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  • Canadian Labour and the War
  • Philip Child (bio)
Philip Child

The well-known novelist, is now engaged, for the Institute of International Affairs, on a survey of Canadian opinion and the war.


1. The following labour bodies are, after one designation, referred to by initials: Trades and Labour Congress of Canada (T.L.C.C.), Canadian Congress of Labour (C.C.L.), Canadian Federation of Labour (C.F.L.), the Confederation of Catholic Workers of Canada (C.C.W.C.); also the American Federation of Labor (A.F.L.), the [Canadian] Committee For Industrial Organization ([C.]C.I.O.), the All-Canadian Congress of Labour (A.C.C.L.).

2. Paid-up membership. Precise total membership figures for congresses are unobtainable at present.

3. The Canadian Unionist (C.C.L. Journal) announces that the most important task the new Congress has undertaken is the organizing of unorganized labour.

4. The hostile Labour Review (C.F.L. journal) asserts that the proportion of C.C.I.O. to A.C.C.L. in the Congress is probably 2 to 1. The Congress gives the proportion as equal. Announced membership is about 100,000.

5. Fr. Richer in the Quebec quarterly Culture, Sept., 1940.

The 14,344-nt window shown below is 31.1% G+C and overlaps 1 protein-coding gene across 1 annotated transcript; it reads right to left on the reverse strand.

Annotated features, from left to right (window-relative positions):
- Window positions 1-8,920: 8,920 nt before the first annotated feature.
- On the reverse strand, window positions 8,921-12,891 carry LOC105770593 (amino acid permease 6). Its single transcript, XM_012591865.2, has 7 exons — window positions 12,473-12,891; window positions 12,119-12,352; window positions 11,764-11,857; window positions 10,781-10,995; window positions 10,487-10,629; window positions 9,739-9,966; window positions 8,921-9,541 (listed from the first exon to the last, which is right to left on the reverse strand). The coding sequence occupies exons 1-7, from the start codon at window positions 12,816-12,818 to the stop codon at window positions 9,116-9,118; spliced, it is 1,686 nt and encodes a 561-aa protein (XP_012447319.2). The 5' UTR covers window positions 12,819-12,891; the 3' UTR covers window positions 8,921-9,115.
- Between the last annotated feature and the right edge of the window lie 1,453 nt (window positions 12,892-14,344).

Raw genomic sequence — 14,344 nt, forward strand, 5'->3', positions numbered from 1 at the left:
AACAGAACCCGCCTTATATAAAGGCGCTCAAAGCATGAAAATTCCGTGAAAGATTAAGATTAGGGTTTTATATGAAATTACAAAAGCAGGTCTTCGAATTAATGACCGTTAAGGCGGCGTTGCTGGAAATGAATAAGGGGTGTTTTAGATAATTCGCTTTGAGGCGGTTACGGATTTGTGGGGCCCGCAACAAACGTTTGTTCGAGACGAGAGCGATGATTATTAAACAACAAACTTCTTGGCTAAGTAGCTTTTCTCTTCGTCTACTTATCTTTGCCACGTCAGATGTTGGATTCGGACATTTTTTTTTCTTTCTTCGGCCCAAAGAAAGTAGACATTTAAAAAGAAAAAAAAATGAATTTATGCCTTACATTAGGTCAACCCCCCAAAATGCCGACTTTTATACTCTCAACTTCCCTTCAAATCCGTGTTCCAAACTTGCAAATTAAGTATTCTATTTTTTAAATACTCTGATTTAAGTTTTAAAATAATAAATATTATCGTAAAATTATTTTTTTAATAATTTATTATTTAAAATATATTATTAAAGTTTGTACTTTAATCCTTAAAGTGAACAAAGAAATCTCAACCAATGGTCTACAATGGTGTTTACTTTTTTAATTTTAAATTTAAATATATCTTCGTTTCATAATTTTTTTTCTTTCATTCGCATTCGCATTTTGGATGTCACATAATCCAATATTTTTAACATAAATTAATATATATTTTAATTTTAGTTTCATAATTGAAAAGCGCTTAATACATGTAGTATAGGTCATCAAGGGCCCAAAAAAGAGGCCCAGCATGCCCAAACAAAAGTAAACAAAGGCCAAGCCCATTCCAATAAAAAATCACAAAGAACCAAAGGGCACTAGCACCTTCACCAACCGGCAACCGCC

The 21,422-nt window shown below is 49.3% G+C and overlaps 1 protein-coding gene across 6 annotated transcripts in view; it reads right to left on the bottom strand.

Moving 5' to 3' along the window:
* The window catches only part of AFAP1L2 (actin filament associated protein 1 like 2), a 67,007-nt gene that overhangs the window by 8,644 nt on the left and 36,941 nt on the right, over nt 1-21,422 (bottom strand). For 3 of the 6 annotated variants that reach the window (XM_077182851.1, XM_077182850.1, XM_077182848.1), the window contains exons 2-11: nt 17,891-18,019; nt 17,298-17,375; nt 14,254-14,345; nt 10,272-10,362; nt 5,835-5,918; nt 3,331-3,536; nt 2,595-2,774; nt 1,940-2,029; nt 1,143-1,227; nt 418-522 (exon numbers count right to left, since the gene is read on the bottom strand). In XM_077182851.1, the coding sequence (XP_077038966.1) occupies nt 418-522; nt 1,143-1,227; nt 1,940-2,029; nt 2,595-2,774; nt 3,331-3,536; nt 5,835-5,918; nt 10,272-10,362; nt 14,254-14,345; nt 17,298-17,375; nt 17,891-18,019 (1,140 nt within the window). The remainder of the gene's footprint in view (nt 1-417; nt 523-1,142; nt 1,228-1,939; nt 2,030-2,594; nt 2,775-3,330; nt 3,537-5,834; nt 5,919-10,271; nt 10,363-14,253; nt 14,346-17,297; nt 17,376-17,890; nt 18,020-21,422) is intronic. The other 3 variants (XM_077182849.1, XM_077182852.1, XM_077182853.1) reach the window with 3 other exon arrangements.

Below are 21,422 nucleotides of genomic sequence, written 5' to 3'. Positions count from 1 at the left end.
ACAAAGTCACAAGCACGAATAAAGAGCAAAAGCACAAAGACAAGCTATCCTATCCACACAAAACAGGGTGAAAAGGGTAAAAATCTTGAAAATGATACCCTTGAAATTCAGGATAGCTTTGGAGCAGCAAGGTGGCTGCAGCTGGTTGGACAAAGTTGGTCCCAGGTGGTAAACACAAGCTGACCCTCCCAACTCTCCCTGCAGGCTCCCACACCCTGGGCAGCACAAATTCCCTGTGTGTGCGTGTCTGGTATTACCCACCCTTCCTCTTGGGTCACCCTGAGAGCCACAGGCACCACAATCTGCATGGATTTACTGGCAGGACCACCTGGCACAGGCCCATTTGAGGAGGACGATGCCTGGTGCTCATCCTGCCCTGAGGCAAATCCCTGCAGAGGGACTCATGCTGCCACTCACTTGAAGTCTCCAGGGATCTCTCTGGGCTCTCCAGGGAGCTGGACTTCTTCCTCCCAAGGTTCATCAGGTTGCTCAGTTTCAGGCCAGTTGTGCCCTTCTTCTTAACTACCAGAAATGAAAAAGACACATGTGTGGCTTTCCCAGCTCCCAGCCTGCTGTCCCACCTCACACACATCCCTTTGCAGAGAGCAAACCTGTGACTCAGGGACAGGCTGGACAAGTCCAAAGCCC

6. Paid-up membership is about 16,000.

7. Many. though not all, labour leaders think that all war industries should be nationalized. Many new war industries are. Some labour leaders (together with the C.C.F. and the Conservative opposition) support a “hundred per cent tax on excess profits.” The government claims that such a tax would involve injustices as well as administrative problems of great difficulty.

8. See Labour Review, Oct., 1940, also Nov., 1940. The Labour Review asserts that Canada is inviting trouble by tolerating—let alone encouraging—“the control of its industrial relations by the organizations of a neutral state.”

9. Ex-President Lewis asserted that those who say Communists influenced the C.I.O. “lie in their beards and lie in their bowels.”

10. But the Labour Review (C.F.L.) thinks that the international unions are determined to exploit a seller’s labour market. “The signs of today are plain to read. Demands for the state operation of industry during the war, attacks upon full penalty rates for overtime, and sporadic strikes and threats to strike, all these are indications of a mutinous attitude which distant dictators of union policy may exploit to the detriment of the industrial war effort.”

11. To quote the President of the T.L.C.C.: “There are two Ways of approaching this question. One, the old paternalistic and often autocratic method of telling the workers what they must do and what is good for them, and the other, the sounder and more British method, of seeking to attain the same ends by voluntary co-operation.”

12. As far as possible these bonuses will be pegged to local cost conditions. The stabilization will apply to war industry, but it is hoped that other industries will fall into line.



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